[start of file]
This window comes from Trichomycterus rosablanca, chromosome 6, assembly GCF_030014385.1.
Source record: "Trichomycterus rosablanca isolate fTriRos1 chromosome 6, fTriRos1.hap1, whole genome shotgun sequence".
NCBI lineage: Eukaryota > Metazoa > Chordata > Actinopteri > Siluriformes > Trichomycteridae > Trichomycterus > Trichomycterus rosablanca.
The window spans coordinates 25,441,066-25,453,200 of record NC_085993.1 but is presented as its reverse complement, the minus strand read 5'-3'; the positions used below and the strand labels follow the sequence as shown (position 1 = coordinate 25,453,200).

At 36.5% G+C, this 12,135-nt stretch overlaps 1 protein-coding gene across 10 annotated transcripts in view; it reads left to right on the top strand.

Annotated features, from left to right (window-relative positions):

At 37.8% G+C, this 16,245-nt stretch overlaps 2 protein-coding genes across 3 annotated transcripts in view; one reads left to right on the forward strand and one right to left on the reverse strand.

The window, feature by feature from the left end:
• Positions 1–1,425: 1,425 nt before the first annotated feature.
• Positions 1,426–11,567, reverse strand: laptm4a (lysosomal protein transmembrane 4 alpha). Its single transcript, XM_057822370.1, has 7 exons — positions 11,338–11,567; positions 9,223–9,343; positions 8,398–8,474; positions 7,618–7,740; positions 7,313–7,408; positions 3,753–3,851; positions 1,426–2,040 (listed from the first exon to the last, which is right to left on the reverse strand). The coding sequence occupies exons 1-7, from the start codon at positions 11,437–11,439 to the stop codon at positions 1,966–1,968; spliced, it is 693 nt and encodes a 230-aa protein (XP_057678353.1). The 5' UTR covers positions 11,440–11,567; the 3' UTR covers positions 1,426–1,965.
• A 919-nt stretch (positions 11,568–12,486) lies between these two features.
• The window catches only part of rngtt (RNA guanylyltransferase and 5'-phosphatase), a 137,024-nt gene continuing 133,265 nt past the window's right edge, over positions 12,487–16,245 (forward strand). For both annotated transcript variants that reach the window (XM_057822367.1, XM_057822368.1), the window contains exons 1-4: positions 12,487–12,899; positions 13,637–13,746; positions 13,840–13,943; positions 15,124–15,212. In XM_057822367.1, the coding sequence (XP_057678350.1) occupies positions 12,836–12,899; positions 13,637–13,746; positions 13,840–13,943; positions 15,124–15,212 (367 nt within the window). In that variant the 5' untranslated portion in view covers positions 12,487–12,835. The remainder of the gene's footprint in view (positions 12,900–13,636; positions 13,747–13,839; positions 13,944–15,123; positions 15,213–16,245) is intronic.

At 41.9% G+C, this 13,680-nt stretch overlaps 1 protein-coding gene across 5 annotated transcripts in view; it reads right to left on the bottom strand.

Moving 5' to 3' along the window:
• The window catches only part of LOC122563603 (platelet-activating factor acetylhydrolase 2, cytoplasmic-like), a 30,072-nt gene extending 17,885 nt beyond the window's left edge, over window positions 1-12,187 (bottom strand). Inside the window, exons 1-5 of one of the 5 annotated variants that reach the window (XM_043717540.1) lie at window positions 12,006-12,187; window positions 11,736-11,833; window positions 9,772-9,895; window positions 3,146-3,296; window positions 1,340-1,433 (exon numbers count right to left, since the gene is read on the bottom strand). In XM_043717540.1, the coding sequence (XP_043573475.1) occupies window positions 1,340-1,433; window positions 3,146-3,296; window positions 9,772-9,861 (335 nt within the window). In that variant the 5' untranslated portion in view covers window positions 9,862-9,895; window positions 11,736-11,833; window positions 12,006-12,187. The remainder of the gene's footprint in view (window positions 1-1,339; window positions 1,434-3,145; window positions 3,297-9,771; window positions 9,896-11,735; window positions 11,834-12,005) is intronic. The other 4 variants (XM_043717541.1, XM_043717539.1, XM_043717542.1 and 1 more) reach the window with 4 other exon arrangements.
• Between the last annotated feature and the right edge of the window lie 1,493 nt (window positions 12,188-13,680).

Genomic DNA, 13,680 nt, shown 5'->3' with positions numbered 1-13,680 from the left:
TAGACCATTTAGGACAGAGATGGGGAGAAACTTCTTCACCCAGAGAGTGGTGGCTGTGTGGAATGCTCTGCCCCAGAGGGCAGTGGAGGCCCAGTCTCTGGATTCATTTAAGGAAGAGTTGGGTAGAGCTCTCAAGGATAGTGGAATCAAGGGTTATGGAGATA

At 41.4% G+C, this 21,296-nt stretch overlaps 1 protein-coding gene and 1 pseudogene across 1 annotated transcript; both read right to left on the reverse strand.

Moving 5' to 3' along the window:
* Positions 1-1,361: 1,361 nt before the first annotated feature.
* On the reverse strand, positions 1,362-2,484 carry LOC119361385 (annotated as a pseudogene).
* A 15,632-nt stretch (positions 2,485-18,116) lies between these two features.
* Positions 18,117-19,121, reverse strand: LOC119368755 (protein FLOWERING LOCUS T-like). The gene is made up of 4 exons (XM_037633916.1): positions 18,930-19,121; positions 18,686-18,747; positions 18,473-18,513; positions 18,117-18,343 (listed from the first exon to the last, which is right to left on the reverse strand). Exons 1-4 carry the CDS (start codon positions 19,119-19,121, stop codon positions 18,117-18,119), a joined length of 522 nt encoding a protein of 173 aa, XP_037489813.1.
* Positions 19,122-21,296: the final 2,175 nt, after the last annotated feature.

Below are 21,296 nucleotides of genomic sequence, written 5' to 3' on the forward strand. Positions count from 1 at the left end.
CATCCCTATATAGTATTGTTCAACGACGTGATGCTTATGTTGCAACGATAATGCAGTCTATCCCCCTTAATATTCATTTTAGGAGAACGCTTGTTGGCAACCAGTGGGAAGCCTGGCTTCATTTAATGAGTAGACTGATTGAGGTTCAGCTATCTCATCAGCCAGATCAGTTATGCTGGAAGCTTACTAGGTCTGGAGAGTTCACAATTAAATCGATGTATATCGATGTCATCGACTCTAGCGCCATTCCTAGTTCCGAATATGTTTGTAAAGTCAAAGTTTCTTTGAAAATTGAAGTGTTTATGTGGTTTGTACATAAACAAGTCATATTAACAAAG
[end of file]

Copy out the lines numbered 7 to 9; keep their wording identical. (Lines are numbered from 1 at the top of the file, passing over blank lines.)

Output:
At 37.8% G+C, this 16,245-nt stretch overlaps 2 protein-coding genes across 3 annotated transcripts in view; one reads left to right on the forward strand and one right to left on the reverse strand.

The window, feature by feature from the left end:
• Positions 1–1,425: 1,425 nt before the first annotated feature.